The only element of Pro's case so far that remotely 'poked a hole' was that there's a lack of reward system but I countered this, explaining if there ever should be a reward system it still should be from manual moderation and not crowd-sourcing as the popularity of the vote should not ever be the determination of the best vote. The flip-side is blatantly worse, as sufficient but unpopular votes (which could simply be made by unpopular users but apparently Pro is going to magically screen for grudge voting) are all going to be negated as 'too bad' or removed entirely if they get enough negative ratings.

This then, as I stated in all Rounds so far, means the ultimate authority is always going to have to be moderators manually moderating the crowd-sourcing system. Pro says the site will have the financial, manpower and raw expertise to be able to pull-off automated grudge-checking, alt-checking (deeper than just IP checks which can be spoofed:https://www.iplocation.net/ip-spoofing) and on top of that ensure that... The votes are based on the CoC... Or does Pro actually say that at all?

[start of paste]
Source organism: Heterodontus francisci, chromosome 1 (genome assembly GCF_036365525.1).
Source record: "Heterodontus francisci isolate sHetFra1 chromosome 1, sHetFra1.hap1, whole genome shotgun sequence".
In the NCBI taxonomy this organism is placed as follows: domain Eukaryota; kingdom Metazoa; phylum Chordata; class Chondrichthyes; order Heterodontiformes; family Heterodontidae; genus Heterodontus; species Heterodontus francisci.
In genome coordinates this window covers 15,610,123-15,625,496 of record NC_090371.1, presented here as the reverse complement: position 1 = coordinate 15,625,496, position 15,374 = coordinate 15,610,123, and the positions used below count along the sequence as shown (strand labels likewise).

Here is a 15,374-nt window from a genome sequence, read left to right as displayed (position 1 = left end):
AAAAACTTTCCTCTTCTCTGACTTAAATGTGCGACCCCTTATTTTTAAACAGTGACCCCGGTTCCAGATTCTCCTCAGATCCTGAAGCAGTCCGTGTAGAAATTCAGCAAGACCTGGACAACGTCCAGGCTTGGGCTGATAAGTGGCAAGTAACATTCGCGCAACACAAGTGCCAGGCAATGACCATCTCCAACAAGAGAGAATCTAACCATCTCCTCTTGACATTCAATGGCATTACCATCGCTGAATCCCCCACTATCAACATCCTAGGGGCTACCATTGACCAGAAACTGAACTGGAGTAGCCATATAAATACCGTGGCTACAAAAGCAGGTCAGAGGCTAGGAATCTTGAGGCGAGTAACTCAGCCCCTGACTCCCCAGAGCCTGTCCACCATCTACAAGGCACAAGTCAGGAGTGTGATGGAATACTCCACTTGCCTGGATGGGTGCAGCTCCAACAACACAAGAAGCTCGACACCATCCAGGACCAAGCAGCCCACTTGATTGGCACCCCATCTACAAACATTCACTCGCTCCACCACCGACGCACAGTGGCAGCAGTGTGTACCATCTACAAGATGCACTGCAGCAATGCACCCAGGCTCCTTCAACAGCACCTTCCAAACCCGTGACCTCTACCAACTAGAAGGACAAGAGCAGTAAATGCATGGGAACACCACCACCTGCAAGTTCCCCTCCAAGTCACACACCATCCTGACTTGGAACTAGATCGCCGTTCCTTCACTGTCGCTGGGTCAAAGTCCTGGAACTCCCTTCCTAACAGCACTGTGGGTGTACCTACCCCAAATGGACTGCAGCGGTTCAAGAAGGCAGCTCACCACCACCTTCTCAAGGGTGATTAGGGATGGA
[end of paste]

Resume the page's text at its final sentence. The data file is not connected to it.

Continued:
Everything about Pro's system scales worse because it leaves the exact same moderators in charge of handling or masterminding the crowd-sourcing discipline since popularity is not the scaling on which a good vote should be based and even more so shouldn't have the power to remove votes when on the other end of the popularity-spectrum. The notion that most users care enough about the website and debating to vote well and honestly is firstly brought into speculation as the lowest ranked debaters are going to be having equal say as the highest ranked (despite objectively having displayed poor understanding of debate so far on the website) and a whole array of other things. To be very clear, the scaling judgement weight that Pro offers isn't for the ones upvoting, it's from the upvotes blindly ascertained as being correct. Popularity of a vote is not determination of a good vote, I don't get how explicit to make this...